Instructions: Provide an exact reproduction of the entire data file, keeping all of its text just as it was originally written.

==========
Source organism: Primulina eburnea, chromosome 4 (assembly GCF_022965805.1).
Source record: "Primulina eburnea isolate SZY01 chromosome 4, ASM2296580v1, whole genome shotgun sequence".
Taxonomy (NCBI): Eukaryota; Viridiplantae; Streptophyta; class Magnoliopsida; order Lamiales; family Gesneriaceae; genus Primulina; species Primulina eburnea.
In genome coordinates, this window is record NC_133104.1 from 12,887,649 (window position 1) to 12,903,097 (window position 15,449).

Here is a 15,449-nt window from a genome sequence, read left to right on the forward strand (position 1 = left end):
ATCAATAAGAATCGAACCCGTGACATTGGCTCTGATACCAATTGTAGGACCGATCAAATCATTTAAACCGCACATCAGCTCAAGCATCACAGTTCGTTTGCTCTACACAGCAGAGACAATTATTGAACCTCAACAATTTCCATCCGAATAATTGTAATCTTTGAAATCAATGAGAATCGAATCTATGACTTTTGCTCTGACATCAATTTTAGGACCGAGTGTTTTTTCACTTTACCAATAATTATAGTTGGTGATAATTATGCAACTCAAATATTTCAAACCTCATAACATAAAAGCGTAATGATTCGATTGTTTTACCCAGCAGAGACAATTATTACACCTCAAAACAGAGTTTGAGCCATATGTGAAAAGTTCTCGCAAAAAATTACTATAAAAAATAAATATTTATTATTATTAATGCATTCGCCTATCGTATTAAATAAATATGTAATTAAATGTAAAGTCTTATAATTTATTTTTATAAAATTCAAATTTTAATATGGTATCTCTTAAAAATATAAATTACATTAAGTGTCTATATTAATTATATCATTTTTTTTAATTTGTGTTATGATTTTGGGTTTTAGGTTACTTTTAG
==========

Source organism: Primulina eburnea, chromosome 4 (assembly GCF_022965805.1).
Source record: "Primulina eburnea isolate SZY01 chromosome 4, ASM2296580v1, whole genome shotgun sequence".
Taxonomy (NCBI): Eukaryota; Viridiplantae; Streptophyta; class Magnoliopsida; order Lamiales; family Gesneriaceae; genus Primulina; species Primulina eburnea.
In genome coordinates, this window is record NC_133104.1 from 12,887,649 (window position 1) to 12,903,097 (window position 15,449).

Here is a 15,449-nt window from a genome sequence, read left to right on the forward strand (position 1 = left end):
ATCAATAAGAATCGAACCCGTGACATTGGCTCTGATACCAATTGTAGGACCGATCAAATCATTTAAACCGCACATCAGCTCAAGCATCACAGTTCGTTTGCTCTACACAGCAGAGACAATTATTGAACCTCAACAATTTCCATCCGAATAATTGTAATCTTTGAAATCAATGAGAATCGAATCTATGACTTTTGCTCTGACATCAATTTTAGGACCGAGTGTTTTTTCACTTTACCAATAATTATAGTTGGTGATAATTATGCAACTCAAATATTTCAAACCTCATAACATAAAAGCGTAATGATTCGATTGTTTTACCCAGCAGAGACAATTATTACACCTCAAAACAGAGTTTGAGCCATATGTGAAAAGTTCTCGCAAAAAATTACTATAAAAAATAAATATTTATTATTATTAATGCATTCGCCTATCGTATTAAATAAATATGTAATTAAATGTAAAGTCTTATAATTTATTTTTATAAAATTCAAATTTTAATATGGTATCTCTTAAAAATATAAATTACATTAAGTGTCTATATTAATTATATCATTTTTTTTAATTTGTGTTATGATTTTGGGTTTTAGGTTACTTTTAG